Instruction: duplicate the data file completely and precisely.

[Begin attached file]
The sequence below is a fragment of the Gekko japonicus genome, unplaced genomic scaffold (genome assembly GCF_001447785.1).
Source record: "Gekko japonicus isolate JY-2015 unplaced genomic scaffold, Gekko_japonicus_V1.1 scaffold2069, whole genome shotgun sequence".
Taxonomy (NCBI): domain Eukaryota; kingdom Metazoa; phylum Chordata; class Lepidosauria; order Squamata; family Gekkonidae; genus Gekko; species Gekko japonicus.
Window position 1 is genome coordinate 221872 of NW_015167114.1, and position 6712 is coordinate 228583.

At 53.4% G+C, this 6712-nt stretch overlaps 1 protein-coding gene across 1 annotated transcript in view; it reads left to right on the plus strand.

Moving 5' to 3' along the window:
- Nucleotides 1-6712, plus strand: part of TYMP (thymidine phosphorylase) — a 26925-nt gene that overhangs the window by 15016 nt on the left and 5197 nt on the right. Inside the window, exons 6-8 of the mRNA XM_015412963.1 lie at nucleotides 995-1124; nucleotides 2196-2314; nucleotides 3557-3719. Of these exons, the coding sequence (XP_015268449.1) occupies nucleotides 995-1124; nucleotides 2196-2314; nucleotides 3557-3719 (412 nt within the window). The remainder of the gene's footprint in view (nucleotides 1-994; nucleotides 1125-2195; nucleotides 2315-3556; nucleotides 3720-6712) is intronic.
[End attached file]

The sequence below is a fragment of the Gekko japonicus genome, unplaced genomic scaffold (genome assembly GCF_001447785.1).
Source record: "Gekko japonicus isolate JY-2015 unplaced genomic scaffold, Gekko_japonicus_V1.1 scaffold2069, whole genome shotgun sequence".
Taxonomy (NCBI): domain Eukaryota; kingdom Metazoa; phylum Chordata; class Lepidosauria; order Squamata; family Gekkonidae; genus Gekko; species Gekko japonicus.
Window position 1 is genome coordinate 221872 of NW_015167114.1, and position 6712 is coordinate 228583.

At 53.4% G+C, this 6712-nt stretch overlaps 1 protein-coding gene across 1 annotated transcript in view; it reads left to right on the plus strand.

Moving 5' to 3' along the window:
- Nucleotides 1-6712, plus strand: part of TYMP (thymidine phosphorylase) — a 26925-nt gene that overhangs the window by 15016 nt on the left and 5197 nt on the right. Inside the window, exons 6-8 of the mRNA XM_015412963.1 lie at nucleotides 995-1124; nucleotides 2196-2314; nucleotides 3557-3719. Of these exons, the coding sequence (XP_015268449.1) occupies nucleotides 995-1124; nucleotides 2196-2314; nucleotides 3557-3719 (412 nt within the window). The remainder of the gene's footprint in view (nucleotides 1-994; nucleotides 1125-2195; nucleotides 2315-3556; nucleotides 3720-6712) is intronic.